Samsung demands iPhone 4S ban in Japan and Oz

This patent war is not over yet

Despite setbacks in three patent battles with Apple last week, Samsung has come out fighting today by filing for preliminary injunctions on the iPhone 4S in Japan and Australia.

The Korean electronics firm wants to halt sales of the new Jesus-mobe in both countries, and to ban sales of the iPhone 4 and iPad 2 in Japan. It's also appealing the Aussie decision last week that granted Apple a preliminary injunction on the Galaxy Tab 10.1.

Samsung is citing four infringements in its Japanese case, one on high-speed packet access (HSPA), which is standards-related, and three on user interfaces.

The chaebol* has already run into trouble asserting standards-based patents in its case in the Netherlands, where last week the judge told Samsung and Apple to sort out a FRAND licence on the 3G patents Samsung was moaning about.

Usually, when companies get together and form a standard like 3G or HSPA, they all agree to issue licences on their patents in the standard on a fair, reasonable and non-discriminatory (FRAND) basis - in other words, you have to give out licences even to those firms you don't like very much, like your competitors.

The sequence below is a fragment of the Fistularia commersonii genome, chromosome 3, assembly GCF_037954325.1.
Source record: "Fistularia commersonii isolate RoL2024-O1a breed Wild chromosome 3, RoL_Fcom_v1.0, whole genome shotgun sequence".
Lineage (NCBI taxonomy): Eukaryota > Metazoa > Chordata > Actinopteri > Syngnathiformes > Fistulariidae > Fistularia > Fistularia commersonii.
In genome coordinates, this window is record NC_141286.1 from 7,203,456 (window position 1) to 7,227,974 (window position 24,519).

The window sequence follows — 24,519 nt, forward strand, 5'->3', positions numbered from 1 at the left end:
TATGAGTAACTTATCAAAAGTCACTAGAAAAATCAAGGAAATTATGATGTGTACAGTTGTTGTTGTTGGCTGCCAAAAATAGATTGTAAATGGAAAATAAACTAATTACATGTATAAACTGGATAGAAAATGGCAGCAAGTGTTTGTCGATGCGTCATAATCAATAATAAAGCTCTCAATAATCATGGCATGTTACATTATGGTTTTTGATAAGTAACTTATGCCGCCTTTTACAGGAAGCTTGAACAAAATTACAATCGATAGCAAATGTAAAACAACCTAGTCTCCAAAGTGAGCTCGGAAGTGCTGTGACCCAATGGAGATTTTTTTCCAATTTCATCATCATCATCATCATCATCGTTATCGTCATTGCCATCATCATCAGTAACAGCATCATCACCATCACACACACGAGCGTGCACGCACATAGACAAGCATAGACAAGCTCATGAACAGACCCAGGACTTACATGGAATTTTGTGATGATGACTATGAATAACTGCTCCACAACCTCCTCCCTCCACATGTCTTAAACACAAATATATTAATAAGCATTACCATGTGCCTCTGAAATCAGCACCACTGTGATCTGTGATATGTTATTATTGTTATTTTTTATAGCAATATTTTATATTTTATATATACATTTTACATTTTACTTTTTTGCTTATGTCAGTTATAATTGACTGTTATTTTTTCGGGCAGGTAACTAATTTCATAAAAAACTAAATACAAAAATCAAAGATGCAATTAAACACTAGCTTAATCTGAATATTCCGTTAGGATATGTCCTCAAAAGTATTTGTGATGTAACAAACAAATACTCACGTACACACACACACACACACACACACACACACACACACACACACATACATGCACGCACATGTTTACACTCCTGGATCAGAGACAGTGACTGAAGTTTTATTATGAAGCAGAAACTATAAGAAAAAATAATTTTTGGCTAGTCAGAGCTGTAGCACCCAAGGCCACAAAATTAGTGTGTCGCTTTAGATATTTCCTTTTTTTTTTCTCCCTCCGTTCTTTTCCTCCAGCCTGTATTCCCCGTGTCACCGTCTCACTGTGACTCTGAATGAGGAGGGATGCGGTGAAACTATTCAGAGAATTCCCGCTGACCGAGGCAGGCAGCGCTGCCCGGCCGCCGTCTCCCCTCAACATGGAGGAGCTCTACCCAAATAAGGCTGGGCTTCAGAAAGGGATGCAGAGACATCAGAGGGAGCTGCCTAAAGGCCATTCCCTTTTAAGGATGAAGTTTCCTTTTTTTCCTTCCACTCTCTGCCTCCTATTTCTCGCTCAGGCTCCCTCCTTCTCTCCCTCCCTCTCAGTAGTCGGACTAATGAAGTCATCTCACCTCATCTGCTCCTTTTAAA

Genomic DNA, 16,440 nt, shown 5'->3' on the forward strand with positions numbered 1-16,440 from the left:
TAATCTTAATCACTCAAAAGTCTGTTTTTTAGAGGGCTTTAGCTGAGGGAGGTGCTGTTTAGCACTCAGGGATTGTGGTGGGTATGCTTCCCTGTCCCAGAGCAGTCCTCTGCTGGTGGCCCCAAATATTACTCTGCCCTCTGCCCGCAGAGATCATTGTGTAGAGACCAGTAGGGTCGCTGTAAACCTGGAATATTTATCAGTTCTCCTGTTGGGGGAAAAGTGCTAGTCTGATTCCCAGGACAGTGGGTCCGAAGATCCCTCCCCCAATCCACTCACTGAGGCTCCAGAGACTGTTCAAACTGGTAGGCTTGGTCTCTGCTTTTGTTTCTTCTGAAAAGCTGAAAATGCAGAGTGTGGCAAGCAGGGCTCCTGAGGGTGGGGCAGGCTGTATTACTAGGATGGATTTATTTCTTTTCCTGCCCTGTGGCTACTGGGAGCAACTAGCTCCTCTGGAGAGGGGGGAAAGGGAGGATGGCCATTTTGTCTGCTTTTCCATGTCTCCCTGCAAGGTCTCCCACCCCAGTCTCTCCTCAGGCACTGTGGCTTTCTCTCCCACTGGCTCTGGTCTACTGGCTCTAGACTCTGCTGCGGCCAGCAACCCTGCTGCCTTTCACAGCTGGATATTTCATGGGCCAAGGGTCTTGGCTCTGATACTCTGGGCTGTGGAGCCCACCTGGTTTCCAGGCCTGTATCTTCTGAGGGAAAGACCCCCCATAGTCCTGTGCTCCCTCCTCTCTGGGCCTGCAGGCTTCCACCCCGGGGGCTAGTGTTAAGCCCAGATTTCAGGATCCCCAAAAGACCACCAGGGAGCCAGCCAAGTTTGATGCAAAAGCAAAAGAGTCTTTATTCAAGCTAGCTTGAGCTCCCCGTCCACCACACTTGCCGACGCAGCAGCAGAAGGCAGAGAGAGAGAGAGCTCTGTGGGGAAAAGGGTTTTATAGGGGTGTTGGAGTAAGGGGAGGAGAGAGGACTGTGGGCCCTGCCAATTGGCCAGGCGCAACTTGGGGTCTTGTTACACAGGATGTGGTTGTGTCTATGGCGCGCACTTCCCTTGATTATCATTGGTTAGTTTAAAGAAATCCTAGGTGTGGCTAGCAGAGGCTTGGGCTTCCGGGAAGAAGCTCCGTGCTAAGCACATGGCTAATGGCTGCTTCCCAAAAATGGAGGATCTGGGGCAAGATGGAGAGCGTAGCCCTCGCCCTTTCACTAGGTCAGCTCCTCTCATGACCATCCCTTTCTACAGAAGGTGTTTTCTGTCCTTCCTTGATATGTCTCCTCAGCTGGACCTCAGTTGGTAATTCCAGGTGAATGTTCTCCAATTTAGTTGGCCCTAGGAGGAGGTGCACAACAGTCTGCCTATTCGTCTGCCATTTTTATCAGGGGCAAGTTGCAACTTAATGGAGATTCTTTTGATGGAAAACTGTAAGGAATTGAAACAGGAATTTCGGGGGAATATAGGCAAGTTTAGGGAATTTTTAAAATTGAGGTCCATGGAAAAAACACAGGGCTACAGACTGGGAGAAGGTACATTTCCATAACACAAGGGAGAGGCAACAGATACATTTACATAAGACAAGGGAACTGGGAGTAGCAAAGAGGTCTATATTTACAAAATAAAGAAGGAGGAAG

The Dutch judge upheld this interpretation in the Samsung versus Apple case and told them they'd have to work out a licensing agreement.

In Samsung's new case in Japan, it's also arguing that three of its user interface (UI) patents are being infringed, "specifically UIs for the 'in flight mode' indicator (airplane icon); for customising a smartphone’s home screen; and for browsing applications categorised in a tree structure (in an apps store)", the company's Tomorrow blog said.

Back in Oz, Samsung is playing the old standards infringement card again for the iPhone 4S, this time for three patents related to wideband code division multiple access (WCDMA) and HSPA, as well as appealing against the country's decision to temporarily ban sales of its Galaxy Tab 10.1.

Things are hotting up in the great patent dispute between the two tech titans, which courts all over the world are trying to sort through. While so far the war is generally going more Apple's way than Samsung's, the Korean giant is by no means ready to bow out.

"In light of these violations, Samsung believes the sale of such Apple devices should be banned. Apple has continued to violate our patent rights and free ride on our technology. We will no longer stand idly by and will steadfastly protect our intellectual property," the firm said. ®

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* In South Korea, a large business conglomerate, literally meaning "money clan".

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